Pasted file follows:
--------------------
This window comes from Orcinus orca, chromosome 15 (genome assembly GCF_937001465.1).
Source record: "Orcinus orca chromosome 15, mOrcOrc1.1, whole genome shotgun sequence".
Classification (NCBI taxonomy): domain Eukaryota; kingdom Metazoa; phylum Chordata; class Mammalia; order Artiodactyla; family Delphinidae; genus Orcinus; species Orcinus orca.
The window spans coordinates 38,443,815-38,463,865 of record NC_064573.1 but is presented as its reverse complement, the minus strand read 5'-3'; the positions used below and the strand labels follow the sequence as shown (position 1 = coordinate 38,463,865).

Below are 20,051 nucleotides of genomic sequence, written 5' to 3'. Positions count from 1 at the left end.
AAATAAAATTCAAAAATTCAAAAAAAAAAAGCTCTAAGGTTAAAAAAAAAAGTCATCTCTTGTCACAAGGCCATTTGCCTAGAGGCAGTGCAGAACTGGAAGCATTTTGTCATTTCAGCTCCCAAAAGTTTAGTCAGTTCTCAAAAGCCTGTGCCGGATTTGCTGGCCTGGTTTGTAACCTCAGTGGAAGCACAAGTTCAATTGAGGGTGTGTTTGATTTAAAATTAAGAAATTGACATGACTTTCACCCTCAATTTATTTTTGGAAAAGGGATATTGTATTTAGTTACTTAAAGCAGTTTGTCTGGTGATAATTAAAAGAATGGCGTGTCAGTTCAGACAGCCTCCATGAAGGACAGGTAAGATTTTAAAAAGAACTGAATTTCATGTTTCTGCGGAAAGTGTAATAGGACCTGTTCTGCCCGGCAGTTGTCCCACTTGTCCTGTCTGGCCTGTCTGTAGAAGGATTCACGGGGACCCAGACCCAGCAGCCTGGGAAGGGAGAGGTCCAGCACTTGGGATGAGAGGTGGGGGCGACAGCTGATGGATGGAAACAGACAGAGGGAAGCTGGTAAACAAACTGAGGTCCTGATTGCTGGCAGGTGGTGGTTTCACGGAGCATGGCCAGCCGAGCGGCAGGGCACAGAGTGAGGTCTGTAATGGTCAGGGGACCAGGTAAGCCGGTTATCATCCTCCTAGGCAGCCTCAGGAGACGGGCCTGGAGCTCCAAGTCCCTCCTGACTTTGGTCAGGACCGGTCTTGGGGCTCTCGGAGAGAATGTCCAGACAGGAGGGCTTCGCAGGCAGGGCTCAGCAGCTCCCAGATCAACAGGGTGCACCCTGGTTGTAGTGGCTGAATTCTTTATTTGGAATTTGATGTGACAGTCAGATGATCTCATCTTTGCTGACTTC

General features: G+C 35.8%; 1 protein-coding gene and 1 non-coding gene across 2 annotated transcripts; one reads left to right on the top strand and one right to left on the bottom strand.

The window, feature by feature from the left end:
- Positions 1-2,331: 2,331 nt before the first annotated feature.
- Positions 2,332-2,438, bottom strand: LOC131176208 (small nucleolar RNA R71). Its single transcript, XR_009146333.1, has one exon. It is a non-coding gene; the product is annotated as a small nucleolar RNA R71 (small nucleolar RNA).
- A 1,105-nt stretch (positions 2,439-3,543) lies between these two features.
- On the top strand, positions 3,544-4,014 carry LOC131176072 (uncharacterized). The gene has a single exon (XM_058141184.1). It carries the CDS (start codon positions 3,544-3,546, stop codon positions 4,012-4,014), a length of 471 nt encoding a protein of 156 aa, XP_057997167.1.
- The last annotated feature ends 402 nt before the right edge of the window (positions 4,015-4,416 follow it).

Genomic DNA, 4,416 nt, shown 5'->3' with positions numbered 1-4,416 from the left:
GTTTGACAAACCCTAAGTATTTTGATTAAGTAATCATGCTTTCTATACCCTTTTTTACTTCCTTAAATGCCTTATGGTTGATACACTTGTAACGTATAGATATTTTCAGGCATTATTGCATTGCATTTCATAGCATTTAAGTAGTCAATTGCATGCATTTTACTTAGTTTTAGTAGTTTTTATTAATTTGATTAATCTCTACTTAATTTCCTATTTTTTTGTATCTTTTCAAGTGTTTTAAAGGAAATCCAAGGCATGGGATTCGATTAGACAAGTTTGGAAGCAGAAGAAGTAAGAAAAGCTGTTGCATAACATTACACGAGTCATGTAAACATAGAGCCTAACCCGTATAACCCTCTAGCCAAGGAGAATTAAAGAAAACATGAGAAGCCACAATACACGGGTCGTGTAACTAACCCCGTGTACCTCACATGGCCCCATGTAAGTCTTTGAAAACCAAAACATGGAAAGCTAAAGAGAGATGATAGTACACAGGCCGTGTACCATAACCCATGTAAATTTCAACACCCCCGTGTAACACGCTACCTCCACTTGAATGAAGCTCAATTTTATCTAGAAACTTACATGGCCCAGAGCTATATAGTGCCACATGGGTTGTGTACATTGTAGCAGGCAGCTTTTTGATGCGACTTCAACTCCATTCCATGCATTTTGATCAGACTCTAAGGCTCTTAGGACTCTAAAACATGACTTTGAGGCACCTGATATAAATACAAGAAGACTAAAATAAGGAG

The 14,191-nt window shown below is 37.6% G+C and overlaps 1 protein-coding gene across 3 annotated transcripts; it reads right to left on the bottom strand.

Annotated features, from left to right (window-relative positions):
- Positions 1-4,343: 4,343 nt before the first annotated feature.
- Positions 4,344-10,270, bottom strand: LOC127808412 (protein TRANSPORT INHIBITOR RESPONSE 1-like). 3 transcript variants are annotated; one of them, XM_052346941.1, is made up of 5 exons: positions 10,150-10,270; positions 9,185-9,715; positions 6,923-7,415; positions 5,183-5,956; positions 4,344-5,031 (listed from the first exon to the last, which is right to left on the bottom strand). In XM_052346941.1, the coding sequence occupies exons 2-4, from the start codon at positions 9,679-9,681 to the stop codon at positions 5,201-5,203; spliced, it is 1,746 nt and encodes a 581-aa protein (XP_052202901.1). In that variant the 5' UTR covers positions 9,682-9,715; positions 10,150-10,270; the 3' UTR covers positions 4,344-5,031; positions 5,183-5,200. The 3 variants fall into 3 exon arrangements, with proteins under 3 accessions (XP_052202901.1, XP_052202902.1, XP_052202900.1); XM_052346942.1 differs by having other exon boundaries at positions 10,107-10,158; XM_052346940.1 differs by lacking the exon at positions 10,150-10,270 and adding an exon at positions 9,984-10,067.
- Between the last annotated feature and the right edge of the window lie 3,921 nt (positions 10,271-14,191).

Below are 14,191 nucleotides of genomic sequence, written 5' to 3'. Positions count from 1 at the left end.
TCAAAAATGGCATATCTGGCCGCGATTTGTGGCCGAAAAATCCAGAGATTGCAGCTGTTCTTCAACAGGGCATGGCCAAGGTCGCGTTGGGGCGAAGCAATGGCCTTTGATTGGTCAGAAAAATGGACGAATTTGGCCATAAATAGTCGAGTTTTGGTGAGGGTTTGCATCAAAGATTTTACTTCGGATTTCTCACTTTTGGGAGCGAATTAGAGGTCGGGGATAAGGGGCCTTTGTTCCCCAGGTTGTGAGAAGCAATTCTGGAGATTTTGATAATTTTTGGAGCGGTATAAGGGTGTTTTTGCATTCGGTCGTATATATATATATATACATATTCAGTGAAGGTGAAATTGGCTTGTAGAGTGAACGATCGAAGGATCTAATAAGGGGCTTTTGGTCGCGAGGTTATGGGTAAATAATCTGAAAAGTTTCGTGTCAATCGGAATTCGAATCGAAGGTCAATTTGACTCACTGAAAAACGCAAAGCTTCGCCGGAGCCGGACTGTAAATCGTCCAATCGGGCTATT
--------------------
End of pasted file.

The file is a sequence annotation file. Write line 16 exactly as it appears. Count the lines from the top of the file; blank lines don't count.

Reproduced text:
The 14,191-nt window shown below is 37.6% G+C and overlaps 1 protein-coding gene across 3 annotated transcripts; it reads right to left on the bottom strand.